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Spectre Carbon Racing Cockpit

Platform(s): PC, PlayStation 4, PlayStation 5, Xbox One, Xbox Series X
Genre: Hardware

About Tony "OUberLord" Mitera

I've been entrenched in the world of game reviews for almost a decade, and I've been playing them for even longer. I'm primarily a PC gamer, though I own and play pretty much all modern platforms. When I'm not shooting up the place in the online arena, I can be found working in the IT field, which has just as many computers but far less shooting. Usually.

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Hardware Review - 'Spectre Carbon Racing Cockpit'

by Tony "OUberLord" Mitera on Sept. 9, 2021 @ 12:00 a.m. PDT

The Spectre Carbon racing cockpit offers an affordable, sturdy, and adjustable design that levels up your at-home racing performance.

Buy Spectre Carbon Racing Cockpit

If we were to go by the shortages, I wasn't the only person who decided that a good way to spend some time in a pandemic-induced lockdown was to get more into sim racing. Many racing games can be played on a couch using nothing more than a gamepad, and you'll have a blast. However, there is something to be said about the immersion and greater control that comes with just a few smart investments in hardware. For me, it was a secondhand TMX Pro and a brand-new Playseat Challenge, and that was good enough for me.

Spectre recently sent me its Carbon Racing Cockpit, and I was curious to see how that cockpit stacked up with what I have used in the past. In my case, I don't have a large living space and can't devote the square footage that a dedicated racing cockpit setup requires. I need something that I can stow out of the way when it's not in use, and I figured that the solid, wooden structure of the Carbon wouldn't meet that need. This would not be the only place where the product would defy my expectations, to the point that it has become what I would recommend as a first option to anyone looking for a cockpit setup of their own.


That's not to say that I went into it with high expectations. When it arrived on my doorstep, the 50-lb. box that it came in looked like it had been tossed around in the back of a cargo truck for quite some time. Knowing the Carbon is made of wood, I was expecting to open the packaging to find damage among the product's numerous panels. This fear increased when I noticed that there really wasn't much in the way of padding around the panels to protect them; imagine shaped pieces of wood in a box, and you're not too far off. I was convinced that a string of careless delivery folks had busted things up.

This is where it's important to note that the Carbon isn't made of cheap particle board or plywood, but a material called Valchromat. The material is often described as a "wood fiber panel" containing fibers that are "individually impregnated with organic dyes and chemically bonded by specifically developed resins." I'd describe it as a plank of wood that seems awfully close to indestructible but still has the feel of dense hardwood as opposed to any "normal" particle board. It's a testament to the material's durability that the package arrived without any damage to the contents, even though it looked like the outer box was rolled down several hills.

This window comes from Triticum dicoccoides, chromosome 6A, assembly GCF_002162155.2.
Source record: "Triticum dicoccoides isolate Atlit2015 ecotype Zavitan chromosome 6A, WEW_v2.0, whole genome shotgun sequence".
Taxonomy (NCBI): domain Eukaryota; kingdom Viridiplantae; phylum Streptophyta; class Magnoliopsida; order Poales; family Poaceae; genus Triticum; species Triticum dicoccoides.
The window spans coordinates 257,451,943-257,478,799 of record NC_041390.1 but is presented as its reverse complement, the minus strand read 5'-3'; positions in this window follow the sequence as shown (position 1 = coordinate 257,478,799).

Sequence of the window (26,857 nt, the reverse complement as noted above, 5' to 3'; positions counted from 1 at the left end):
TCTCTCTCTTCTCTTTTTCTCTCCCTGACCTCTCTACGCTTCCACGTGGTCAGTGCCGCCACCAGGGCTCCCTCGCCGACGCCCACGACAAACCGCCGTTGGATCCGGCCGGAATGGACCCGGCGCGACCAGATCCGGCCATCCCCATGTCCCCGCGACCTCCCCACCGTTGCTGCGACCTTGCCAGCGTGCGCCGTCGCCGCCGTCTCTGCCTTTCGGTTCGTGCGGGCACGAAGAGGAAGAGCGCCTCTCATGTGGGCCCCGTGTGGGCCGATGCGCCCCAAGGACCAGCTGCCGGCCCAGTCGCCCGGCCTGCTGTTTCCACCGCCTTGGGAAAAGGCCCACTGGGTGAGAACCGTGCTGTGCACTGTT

The assembly process is not exactly straightforward. There are no steps to be followed; rather, there is the identification of parts and panels, some diagrams of the three sub-assemblies (seat, pedal mount, wheel mount), and some text on how to adjust their mounting. It took me a moment to figure out where I was supposed to start. Ultimately, you build the three sub-assemblies separately from one another, and only then should you attach them together.

The method by which the panels fasten to each other is interesting, if not ingenious. Nearly every fastening point is handled the same way, starting with a bolt that goes through a washer and then through a hole in a panel. Then, the body of the bolt rests in a groove and round cavity that has been milled into the receiving panel. A plastic semi-circle then slides over the bolt, and the whole assembly is tightened with a nut. This "bolt-half moon-nut construction," as Spectre calls it, is meant to sturdily join pieces without sacrificing the ability to easily adjust the cockpit. My initial concern was that the bolt would slide out from the exposed groove in the receiving panel, but once you've tightened things together, the joins feel quite solid.


It makes for an assembly process that at times feels like it requires three hands, and it certainly requires two 7/16" wrenches. In theory, you could probably let gravity do some of the work and rest panels against each other into loose fasteners before tightening them; I just enlisted the help of my spouse. As such, getting the sub-assemblies put together will likely be a little fiddly if you are assembling them solo, but the good news is that the rest of the process is cake.

The Carbon has optional "wings" that can be mounted on either side of the cockpit so you have an area to place things: a drink, a controller, whatever. They don't affect the structural integrity of the cockpit either way, so some people may mount them, some may mount just one, and I chose to mount neither. Once assembled, the entire cockpit can be safely tipped onto the "back" of the seat rest, and it sits upright with a much smaller footprint. By removing the wings, it made it a snap to slide it across my carpeted floor, so I could store the cockpit up against the wall when it's not in use.